“Well, the kids are coming over for dinner on Friday. You’re welcome to swing by. Great to see you.” He gave me a quick hug and walked off.
It took me a while but I decided to join them. Aunt Adela probably wouldn’t mind, and Miles actually invited me, I reasoned. So I called Dianne to ask her if we could carpool over there. I didn’t remember the address.
Dianne had a bit of a laugh. “I know why I’m going. My mom’s cooking. You actually wanna hang out with my parents?” she teased.
“I dunno. It used to be kind of fun going over there…”
Hopefully it would still be. This time, Clarissa might not be there. And then she couldn’t have shit to say about it. She’d always find a problem with me; I was always too quiet or too loud and I didn’t talk about the right things. I’d always had fun but…now it would be even better, without her to cast a cloud on the night.
They don’t want you around, not when you act like that, and it still sounded a lot like Clarissa. “Get out of my head.” I muttered. “It’s going to be fun. And I’m fine.”
Uncle Miles and I had been doing the dishes, mostly in silence, while Aunt Adela chatted to Dianne and Michael. I’d put away the last of the forks when Miles turned to me.
“You don’t…need to be embarrassed.” he said, and I knew what he was talking about.
“It’s OK. What you’re doing…therapy, let’s just say it-” He gave a short, nervous laugh. “-can really help you. I know it helped me…”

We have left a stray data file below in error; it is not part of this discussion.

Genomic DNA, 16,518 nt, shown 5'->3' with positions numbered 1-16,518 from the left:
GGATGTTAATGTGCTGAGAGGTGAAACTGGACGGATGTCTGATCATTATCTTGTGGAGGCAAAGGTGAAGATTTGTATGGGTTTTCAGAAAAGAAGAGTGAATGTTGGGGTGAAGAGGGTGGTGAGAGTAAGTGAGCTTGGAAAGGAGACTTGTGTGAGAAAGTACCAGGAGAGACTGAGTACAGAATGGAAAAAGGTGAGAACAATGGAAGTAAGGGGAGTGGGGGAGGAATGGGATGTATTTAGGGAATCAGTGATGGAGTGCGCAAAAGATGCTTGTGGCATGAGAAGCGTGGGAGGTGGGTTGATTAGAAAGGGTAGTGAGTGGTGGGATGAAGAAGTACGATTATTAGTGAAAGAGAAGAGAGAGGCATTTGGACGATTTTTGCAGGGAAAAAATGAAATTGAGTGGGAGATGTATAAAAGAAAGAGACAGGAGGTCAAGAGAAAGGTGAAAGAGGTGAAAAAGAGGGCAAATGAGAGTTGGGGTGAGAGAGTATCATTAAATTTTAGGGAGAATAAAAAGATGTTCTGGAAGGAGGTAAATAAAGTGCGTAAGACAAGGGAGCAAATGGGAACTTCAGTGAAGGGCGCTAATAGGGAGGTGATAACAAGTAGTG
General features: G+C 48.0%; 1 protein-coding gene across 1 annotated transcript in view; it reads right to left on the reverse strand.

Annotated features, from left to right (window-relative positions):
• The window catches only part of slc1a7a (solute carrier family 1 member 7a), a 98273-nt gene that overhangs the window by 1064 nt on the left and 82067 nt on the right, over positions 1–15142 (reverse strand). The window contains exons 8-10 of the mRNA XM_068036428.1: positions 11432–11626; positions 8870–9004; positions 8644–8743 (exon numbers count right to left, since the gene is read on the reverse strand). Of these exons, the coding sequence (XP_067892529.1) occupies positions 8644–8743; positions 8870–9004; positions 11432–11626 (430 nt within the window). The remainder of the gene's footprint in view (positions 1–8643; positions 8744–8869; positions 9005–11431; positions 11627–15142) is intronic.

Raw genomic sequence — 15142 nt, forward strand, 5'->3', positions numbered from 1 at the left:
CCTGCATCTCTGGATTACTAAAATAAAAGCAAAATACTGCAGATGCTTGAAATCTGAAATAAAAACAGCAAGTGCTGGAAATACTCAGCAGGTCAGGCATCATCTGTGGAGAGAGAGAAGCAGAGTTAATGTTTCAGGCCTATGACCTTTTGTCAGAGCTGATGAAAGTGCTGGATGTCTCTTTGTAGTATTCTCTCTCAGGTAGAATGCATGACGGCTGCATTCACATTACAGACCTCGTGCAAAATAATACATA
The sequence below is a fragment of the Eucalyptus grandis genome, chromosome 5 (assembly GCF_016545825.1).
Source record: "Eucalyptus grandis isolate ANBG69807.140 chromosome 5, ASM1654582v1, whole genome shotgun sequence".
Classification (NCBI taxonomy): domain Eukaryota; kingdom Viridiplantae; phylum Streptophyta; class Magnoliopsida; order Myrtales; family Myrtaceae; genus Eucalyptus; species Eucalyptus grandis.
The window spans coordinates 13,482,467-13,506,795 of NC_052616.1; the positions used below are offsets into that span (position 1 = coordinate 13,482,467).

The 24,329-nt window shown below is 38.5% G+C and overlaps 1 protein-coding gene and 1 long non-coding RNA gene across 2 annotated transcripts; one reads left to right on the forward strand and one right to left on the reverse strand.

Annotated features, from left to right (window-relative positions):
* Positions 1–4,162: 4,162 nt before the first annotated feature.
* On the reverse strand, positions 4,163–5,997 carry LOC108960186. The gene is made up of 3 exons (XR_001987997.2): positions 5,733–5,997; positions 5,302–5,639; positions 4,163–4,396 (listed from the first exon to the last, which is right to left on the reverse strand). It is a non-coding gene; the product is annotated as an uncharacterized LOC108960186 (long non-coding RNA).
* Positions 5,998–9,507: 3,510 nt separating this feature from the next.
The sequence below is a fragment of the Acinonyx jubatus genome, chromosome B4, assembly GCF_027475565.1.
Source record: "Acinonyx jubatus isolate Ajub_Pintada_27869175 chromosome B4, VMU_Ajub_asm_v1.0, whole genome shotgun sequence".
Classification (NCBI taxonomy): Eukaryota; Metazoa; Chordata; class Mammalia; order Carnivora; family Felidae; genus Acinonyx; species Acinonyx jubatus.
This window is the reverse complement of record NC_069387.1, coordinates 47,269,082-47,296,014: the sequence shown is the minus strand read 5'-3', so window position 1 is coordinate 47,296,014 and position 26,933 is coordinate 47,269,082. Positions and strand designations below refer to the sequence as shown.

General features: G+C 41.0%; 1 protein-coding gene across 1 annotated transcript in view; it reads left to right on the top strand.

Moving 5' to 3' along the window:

He was in therapy? I couldn’t fucking believe it! Of all the people I knew, I wouldn’t have guessed that he… had to do that, and fix himself…was he like me? Yeah, and now he’s a normal fucking person with a family… it’s different…but what if it wasn’t? It’s not very ambitious but having this kind of life…being married and having kids that I can actually fucking raise…it sounds so nice. What if it was something I could do? That’s a faraway dream though. I don’t think it’ll happen.
“Why?” I asked in a small, embarrassed voice.
He sighed. “It was after the accident…after your mother…it was a lot. I knew I needed to do it – and it helped me in more ways than just dealing with what happened to Kendra.” He cleared his throat and patted my shoulder. “Good luck with it.”
“What was she like?” I suddenly burst out. Fuck, shut up! “I never knew, and I’ve just got this…one memory.” I never wanted to ask, after a while. Clarissa never talked about her. She’d close off and turn away. Change the subject.
“Your aunt never…well, I always tried to…well, it’s been so long.” For a few seemingly endless seconds, he was looking past me, appearing stuck somewhere else. “But I’d never forget Kendra…”